Education campaigner Malala Yousafzai urges young people to start working now to change world

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Pakistani teenager Malala Yousafzai, who was shot by the Taliban for campaigning for girls' education, told more than 500 young people Monday that they should start working right now to change the world.

The 17-year-old said raising her voice helped bring a change for girls who were not allowed to go to school in Pakistan's troubled Swat valley where she lived until she was shot. Malala spoke at an event to launch 500 days of action to achieve the U.N. Millennium Development Goals to fight poverty, which include ensuring that every child has a primary school education.

"So my message to you is that you raise and highlight the issues that you are facing and you are suffering," she said.

Malala also urged the young people to believe in themselves because "we are all the same" regardless of fame or whether you live in a rich developed country or a poorer developing country.

"We all have talents and we all are special, so just continue your hard work, continue your campaigns and you are going to be the leaders of this world, you are going to be the future of this world," she said. "And if you want to see your future bright and if you want to see development in our future, and if you don't want to see so many troubles already put for us, then we should try and start work right now."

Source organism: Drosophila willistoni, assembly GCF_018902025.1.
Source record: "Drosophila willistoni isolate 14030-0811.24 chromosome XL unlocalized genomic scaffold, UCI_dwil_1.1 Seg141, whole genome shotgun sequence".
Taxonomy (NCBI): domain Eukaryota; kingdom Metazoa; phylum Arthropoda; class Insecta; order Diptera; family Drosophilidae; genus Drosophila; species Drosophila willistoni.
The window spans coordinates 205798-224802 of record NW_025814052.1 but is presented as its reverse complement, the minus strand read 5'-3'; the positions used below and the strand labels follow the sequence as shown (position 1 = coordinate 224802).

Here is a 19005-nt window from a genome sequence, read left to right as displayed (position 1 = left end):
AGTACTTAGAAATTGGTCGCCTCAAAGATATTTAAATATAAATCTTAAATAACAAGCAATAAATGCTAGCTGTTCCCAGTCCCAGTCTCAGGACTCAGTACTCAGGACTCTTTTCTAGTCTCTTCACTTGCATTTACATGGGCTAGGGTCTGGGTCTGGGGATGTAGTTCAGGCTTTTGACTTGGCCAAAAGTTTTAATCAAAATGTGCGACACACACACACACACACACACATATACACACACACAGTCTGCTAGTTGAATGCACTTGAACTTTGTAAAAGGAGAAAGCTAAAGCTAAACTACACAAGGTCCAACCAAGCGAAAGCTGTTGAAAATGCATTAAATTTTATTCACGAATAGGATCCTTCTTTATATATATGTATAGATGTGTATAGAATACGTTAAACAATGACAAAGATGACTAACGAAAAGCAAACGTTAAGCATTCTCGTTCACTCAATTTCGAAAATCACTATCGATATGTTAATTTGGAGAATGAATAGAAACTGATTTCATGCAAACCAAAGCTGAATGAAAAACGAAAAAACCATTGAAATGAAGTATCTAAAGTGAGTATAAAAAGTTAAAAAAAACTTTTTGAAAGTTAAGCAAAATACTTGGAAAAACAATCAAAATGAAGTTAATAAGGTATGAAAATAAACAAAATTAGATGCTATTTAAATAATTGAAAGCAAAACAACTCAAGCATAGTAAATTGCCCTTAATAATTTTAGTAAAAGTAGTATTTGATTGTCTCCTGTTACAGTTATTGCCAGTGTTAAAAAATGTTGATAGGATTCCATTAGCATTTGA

U.N. Secretary-General Ban Ki-moon, sitting beside her, echoed Malala saying "each and every one can make a difference," even a fifth grader who saves just one drop of drinking water or turns off a light bulb.

"Be proud of yourself," the U.N. chief said. "At the same time be responsible as a global citizen. Then we can change this world."

The U.N. chief said there are still 1.2 billion people who don't have access to clean drinking water and 1.4 billion who don't have electricity and global action is crucial.

World leaders agreed in 2000 on anti-poverty goals including cutting extreme poverty by half, halting the HIV/AIDS pandemic and increasing the number of people with access to clean water and sanitation by the end of 2015.

Ban said "against the predictions of cynics" the U.N. goals have helped the world unite and cut poverty in half, increase the number of girls attending school, and reduce deaths from malaria, tuberculosis and other deadly diseases.

But challenges remain including achieving equality for women, reducing maternal and child deaths, reaching universal education, and improving sanitation — and the U.N. is working on new goals for 2030.